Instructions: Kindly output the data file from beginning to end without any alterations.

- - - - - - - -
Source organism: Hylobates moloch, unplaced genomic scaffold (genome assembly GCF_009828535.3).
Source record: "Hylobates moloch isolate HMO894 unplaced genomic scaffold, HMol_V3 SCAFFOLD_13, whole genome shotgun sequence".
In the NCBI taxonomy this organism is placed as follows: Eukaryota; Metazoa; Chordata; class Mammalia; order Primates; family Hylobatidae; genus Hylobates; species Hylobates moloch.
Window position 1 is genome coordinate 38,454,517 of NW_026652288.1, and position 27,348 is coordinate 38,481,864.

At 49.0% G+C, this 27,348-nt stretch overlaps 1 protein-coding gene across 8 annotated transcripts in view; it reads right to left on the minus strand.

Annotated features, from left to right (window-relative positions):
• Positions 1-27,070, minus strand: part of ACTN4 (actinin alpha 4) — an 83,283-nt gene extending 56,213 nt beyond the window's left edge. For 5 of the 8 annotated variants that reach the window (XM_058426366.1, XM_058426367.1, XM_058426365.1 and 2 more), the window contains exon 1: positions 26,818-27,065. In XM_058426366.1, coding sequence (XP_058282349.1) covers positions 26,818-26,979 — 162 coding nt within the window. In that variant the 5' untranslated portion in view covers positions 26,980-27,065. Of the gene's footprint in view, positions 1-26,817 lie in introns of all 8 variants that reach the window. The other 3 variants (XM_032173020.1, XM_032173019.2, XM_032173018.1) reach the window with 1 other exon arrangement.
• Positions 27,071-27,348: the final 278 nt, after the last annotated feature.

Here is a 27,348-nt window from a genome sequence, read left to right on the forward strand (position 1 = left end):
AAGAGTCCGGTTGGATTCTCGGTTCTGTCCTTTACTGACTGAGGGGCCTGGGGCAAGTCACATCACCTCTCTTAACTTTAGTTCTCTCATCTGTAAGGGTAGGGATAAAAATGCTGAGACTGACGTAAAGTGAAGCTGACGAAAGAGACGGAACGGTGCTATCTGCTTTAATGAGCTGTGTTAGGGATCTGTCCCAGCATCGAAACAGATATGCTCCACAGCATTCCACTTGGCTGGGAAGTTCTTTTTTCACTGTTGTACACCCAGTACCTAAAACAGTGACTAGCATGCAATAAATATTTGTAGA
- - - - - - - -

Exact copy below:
Source organism: Hylobates moloch, unplaced genomic scaffold (genome assembly GCF_009828535.3).
Source record: "Hylobates moloch isolate HMO894 unplaced genomic scaffold, HMol_V3 SCAFFOLD_13, whole genome shotgun sequence".
In the NCBI taxonomy this organism is placed as follows: Eukaryota; Metazoa; Chordata; class Mammalia; order Primates; family Hylobatidae; genus Hylobates; species Hylobates moloch.
Window position 1 is genome coordinate 38,454,517 of NW_026652288.1, and position 27,348 is coordinate 38,481,864.

At 49.0% G+C, this 27,348-nt stretch overlaps 1 protein-coding gene across 8 annotated transcripts in view; it reads right to left on the minus strand.

Annotated features, from left to right (window-relative positions):
• Positions 1-27,070, minus strand: part of ACTN4 (actinin alpha 4) — an 83,283-nt gene extending 56,213 nt beyond the window's left edge. For 5 of the 8 annotated variants that reach the window (XM_058426366.1, XM_058426367.1, XM_058426365.1 and 2 more), the window contains exon 1: positions 26,818-27,065. In XM_058426366.1, coding sequence (XP_058282349.1) covers positions 26,818-26,979 — 162 coding nt within the window. In that variant the 5' untranslated portion in view covers positions 26,980-27,065. Of the gene's footprint in view, positions 1-26,817 lie in introns of all 8 variants that reach the window. The other 3 variants (XM_032173020.1, XM_032173019.2, XM_032173018.1) reach the window with 1 other exon arrangement.
• Positions 27,071-27,348: the final 278 nt, after the last annotated feature.

Here is a 27,348-nt window from a genome sequence, read left to right on the forward strand (position 1 = left end):
AAGAGTCCGGTTGGATTCTCGGTTCTGTCCTTTACTGACTGAGGGGCCTGGGGCAAGTCACATCACCTCTCTTAACTTTAGTTCTCTCATCTGTAAGGGTAGGGATAAAAATGCTGAGACTGACGTAAAGTGAAGCTGACGAAAGAGACGGAACGGTGCTATCTGCTTTAATGAGCTGTGTTAGGGATCTGTCCCAGCATCGAAACAGATATGCTCCACAGCATTCCACTTGGCTGGGAAGTTCTTTTTTCACTGTTGTACACCCAGTACCTAAAACAGTGACTAGCATGCAATAAATATTTGTAGA